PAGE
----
Sending Resumes and Cover Letters

12 Things to Avoid When Sending Cover Letters and Resumes

Last Updated on by Michael Brockbank

As a hiring manager, I’ve examined a lot of resumes and cover letters. And to be honest, I’m a bit appalled by some of the ones I’ve received. Especially when people are applying to write content for my client. Today, let’s look at the top things to avoid when sending resumes.

These are all based on actual resumes that have popped up in my email and the app my client uses in WordPress.

I promise you, I’m not making these up. In fact, I go on rants often when someone brings up the topic during the Monday live streams.


12 Things Not to Do When Sending Resumes as a Writer

Your cover letter and resume are essentially your introductions to who you are as a professional. If you don’t put in a lot of effort to create these, then how do I know you’re going to offer me the best work?

There are a lot of people who want the job, and I have no problem handing it over to someone more qualified. After all, that’s my job: to build the best team of writers I can for my client.

Now, these aren’t in any particular order. They are just the top things I stumbled across all too often as a hiring manager.

1. Sending Long Cover Letters Are Horrible Alongside Resumes

Cover letters don’t need to be several pages long. All I need to know is who you are, what you offer, and why you think you’re good for the position. Everything else can be discussed if an interview is scheduled.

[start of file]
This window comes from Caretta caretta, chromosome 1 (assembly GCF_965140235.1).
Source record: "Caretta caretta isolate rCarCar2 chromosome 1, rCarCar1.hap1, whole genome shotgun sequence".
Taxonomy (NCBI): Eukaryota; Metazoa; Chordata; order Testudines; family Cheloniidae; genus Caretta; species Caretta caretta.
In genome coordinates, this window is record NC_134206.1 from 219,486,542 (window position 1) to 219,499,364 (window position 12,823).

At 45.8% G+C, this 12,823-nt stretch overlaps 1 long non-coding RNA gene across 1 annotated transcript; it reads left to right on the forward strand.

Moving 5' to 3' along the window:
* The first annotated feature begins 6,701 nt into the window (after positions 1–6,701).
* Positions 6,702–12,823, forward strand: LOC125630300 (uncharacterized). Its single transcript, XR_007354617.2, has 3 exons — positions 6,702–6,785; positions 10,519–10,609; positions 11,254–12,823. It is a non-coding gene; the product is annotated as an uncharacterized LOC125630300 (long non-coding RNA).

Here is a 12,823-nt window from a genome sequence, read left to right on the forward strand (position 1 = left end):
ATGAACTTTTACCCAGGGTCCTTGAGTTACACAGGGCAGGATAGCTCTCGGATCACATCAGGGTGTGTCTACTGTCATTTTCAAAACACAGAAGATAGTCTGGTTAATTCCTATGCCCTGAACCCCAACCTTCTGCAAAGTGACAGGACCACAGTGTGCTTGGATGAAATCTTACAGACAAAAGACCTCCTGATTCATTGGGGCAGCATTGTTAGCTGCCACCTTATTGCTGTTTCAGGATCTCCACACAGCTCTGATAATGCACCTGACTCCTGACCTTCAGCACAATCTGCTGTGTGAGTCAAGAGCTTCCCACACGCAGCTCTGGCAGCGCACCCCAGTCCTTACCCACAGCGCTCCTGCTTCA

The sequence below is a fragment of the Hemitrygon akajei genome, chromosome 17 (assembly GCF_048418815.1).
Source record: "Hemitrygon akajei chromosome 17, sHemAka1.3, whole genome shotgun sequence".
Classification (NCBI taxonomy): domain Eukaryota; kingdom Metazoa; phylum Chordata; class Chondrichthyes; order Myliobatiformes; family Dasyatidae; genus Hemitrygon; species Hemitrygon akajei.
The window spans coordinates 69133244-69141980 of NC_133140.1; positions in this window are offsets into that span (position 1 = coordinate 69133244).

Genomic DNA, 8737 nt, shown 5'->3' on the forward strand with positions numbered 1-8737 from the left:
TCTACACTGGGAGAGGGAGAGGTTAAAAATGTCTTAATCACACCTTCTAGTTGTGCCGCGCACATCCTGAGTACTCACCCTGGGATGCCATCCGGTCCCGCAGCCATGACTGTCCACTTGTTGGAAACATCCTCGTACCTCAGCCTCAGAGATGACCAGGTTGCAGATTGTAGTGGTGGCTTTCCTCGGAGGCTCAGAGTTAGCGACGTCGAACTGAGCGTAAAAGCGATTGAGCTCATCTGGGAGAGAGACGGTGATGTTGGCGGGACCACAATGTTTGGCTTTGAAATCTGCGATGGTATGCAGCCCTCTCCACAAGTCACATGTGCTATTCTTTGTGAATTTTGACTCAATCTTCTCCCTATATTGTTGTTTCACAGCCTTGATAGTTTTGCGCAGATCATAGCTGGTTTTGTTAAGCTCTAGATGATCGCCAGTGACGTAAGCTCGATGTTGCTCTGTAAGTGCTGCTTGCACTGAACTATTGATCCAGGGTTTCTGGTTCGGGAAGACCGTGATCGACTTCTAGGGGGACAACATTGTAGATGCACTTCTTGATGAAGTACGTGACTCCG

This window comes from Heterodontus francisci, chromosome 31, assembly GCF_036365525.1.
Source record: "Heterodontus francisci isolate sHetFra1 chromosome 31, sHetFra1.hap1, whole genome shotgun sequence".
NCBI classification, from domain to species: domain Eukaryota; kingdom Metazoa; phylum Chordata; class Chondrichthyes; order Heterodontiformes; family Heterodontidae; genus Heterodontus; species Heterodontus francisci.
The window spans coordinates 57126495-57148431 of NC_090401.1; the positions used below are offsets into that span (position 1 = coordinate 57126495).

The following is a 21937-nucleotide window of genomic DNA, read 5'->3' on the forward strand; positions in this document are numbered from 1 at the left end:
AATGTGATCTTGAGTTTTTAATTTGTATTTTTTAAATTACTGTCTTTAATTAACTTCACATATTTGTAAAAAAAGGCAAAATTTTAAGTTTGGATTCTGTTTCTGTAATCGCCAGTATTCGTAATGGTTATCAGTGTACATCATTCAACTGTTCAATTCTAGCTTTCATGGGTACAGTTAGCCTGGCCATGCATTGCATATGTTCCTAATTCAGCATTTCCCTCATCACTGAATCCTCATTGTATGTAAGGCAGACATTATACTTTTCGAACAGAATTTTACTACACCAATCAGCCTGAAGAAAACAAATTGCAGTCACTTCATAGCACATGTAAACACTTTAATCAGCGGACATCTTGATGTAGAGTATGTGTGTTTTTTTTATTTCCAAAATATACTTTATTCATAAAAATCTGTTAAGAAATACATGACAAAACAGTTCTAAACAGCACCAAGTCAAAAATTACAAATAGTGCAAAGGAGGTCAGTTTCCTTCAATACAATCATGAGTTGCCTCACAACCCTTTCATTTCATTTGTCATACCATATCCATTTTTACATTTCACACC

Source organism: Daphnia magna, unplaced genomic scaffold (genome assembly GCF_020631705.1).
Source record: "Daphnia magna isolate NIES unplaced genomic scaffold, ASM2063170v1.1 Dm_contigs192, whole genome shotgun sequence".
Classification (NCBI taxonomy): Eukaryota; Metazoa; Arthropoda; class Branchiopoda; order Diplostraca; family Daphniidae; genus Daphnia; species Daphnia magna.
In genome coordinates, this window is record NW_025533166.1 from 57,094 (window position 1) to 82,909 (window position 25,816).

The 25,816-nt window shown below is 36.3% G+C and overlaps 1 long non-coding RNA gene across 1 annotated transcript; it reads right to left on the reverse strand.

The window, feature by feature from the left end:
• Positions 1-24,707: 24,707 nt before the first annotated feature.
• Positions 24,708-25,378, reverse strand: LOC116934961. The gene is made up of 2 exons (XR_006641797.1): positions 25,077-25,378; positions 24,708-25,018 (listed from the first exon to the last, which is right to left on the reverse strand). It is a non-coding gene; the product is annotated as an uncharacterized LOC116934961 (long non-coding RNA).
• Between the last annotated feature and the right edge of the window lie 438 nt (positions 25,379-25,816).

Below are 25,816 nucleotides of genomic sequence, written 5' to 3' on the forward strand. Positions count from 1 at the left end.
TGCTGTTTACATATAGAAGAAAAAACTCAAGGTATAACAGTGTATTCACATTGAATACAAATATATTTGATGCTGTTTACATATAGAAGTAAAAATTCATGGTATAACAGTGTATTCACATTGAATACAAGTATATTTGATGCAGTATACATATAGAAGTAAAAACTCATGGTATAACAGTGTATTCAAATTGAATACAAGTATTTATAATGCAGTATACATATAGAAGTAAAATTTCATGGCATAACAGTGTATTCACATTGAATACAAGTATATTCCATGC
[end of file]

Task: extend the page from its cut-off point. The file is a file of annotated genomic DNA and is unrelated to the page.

When you send a five-page letter alongside your resume, there is a good chance I’m going to pass it up. My time is at a premium and I don’t have the time to sift through a novella just to figure out if you’re someone I want to invite back.

Also, there is no need for philosophical discussion. I just want to know if you can string a coherent sentence together, not dive into the inner workings of religion or politics.

2. Don’t Skimp Out On Proofreading

If you’re applying to be a writer, make sure you spend a few moments polishing up your cover letter and resume. I am blown away by how many applications I’ve had to toss out because people overly misspelled common words or the text was riddled with grammatical errors.

I know not everyone is perfect, and sometimes things will slip through the cracks. But seriously, how difficult is it to spell “content” or “writer” when applying to be a content writer? The title is on the damn website, people!

Needless to say, I won’t even look at your resume if your cover letter is jacked up from a grammatical perspective.

3. Misspelling Company Brands and Contact Names Are Bad

When sending a resume and cover letter, make sure you’re spelling the brand and contact names correctly. This includes little nuances, such as removing the space between “Green” and “Geeks” for GreenGeeks.

If you can’t do something as simple as spelling the name of the company correctly, which is plastered all over the website, then I’m going to pass on looking at your resume.

Being observant and paying attention to detail is always a plus, and this includes how the brand spells its name.

4. Do Not Include Links to Ghostwritten Work

Sending links to published articles you’ve written online is great. However, you cannot use articles that are published under someone else’s name. How do I know you’re the one who wrote the piece?

That’s one of the biggest drawbacks to being a ghostwriter. You get absolutely none of the credit, and I can’t verify you’re the original author.